Entrepreneurs are famous for being hard working hustlers. Goal-oriented innovators. Motivated go-getters. It can be a blessing and curse. You set a goal, and you bust your hump to make it happen. No matter what it takes. Sometimes though, you see a goal almost within reach, and you want it so bad you’d do just about anything… but that “just about anything mentality” could be sabotaging the very business you are trying to grow.

Everyone makes mistakes, particularly when navigating their way as a business owner. The key, of course, is to learn from those mistakes and not repeat them. How many times do you hush that little voice in your head that tells you not to do something? Or ignore that gut feeling you get when something isn’t quite right? Perhaps you’re motivated by the desire to accomplish a revenue or growth goal. Or you just can’t say no.

Related: The 7 Deadly Financial Sins of Small Businesses

No matter what the reason, as a business owner you have responsibilities and pressure that compound the necessity to say "Yes" when you should say a stern "No." Chances are you are guilty of sabotaging your business and you don’t even know it. Or maybe you do know it, and you just can’t help yourself?

Either way, here are the four big business sins that are killing your business:

1. Trading time for money.

There’s a fine line between great customer service and doing something for nothing. Consistently providing more than what’s expected creates an expectation. If you feed this beast, you or your employees are spending time on a non-revenue producing “favors” and stealing time away from other profitable tasks.

It’s cliche I know, but time is money. In "7 Steps You Can Take to Stop Trading Time for Money," my favorite is number three -- “10X the Value of Your Time.” In other words, work smarter not harder. Instead of working with 100 clients that each pay $100, work with 10 clients who each pay $1,000.

Then when you’ve delivered that $1,000 of value stop there. Charge more for the next level of service. Stop giving away your time and expertise for free just because you’re nice, they don’t have the budget, or you’re afraid of losing future business. After all, it is a business.

Instead, of giving away extras after the sale, provide a stellar paid service and charge for anything above and beyond.

2. Conceding to a cash crunch.

Every business goes through cash flow issues. What is important is how you respond to that challenge. I did an interview with Jason Swenk, coach to digital agency owners and we talked about lessons he learned from 15+ years in business.

When it comes to the cash crunch, Jason says “If you want a deal bad enough, you will get a bad deal.” This means don’t act desperate, even if you secretly are. Don’t close a deal if you aren’t certain you can deliver within their timeline or budget. Don’t agree to a sale without a signed contract. Even if you need the revenue.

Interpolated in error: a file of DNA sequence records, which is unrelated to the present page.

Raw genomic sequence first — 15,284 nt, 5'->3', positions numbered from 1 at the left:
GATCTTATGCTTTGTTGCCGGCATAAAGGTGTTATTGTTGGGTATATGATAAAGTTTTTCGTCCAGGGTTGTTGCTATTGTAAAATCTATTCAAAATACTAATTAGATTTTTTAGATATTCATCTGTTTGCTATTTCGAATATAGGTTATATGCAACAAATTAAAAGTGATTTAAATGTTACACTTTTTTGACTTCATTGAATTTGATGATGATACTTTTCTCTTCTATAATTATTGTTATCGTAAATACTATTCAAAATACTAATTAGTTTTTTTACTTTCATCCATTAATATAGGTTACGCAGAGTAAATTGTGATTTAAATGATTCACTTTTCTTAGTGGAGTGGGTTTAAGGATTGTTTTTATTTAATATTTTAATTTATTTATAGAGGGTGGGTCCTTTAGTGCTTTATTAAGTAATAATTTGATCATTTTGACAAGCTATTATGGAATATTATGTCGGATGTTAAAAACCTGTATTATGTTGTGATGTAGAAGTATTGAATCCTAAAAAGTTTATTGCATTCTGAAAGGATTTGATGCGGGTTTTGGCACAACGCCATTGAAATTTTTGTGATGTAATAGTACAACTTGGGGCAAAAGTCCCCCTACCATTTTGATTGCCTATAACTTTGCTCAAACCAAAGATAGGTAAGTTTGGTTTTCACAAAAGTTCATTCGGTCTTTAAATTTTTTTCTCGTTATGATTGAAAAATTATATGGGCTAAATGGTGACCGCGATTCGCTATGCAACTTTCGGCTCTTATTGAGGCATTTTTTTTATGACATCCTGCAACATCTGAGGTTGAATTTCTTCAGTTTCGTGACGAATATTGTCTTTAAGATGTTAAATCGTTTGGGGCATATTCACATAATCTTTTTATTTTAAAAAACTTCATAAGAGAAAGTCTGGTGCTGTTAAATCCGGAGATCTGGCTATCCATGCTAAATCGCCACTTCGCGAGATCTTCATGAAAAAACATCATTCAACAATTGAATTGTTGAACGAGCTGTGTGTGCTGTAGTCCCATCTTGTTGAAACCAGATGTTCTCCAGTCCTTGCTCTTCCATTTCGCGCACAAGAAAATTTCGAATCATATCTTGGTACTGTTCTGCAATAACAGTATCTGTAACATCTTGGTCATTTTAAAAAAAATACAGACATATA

Related: The 7 Deadly Sins of Business Blogging

3. Wishful thinking.

Developing and nurturing relationships in a mutually beneficial fashion is business as usual. But, are you guilty of working with customers that aren’t quite the right fit for you, just to get closer to ones who are? Doing unpaid or pro bono work because you’re sure it will lead to paid work? Are you spending time working with someone other than the decision-maker? Then you are guilty of wishful thinking, which isn’t profit producing.

4. Discounting your value.

I think every business owner has committed this sin at least once. The problem is when you discount prices you are devaluing your product or service. You are inadvertently sending the message that what you’re selling is not worth full price.

I urge you to stop discounting and instead occasionally incentivize a sale. Incentives are a bonus that can be added or taken away at any time but discounting depreciates your value.

Related: 7 Deadly Sins Businesses Make With Their Reputation

So, next time think twice before you ignore that nagging feeling. Don’t just cross your fingers and hope “this time” will be different. It’s not and it won’t be. Make a promise to yourself and stick to it. Jason took these sins to the next level by doing some research with business owners by asking them what self-imposed promises they keep breaking that they will no longer tolerate. Here’s a video Jason made that might inspire and entertain you.


You know when you’re about to do something you’re going to regret. The thing about mistakes is that they give you the potential to better than you were before you made them. Give yourself and your business, the opportunity to be better.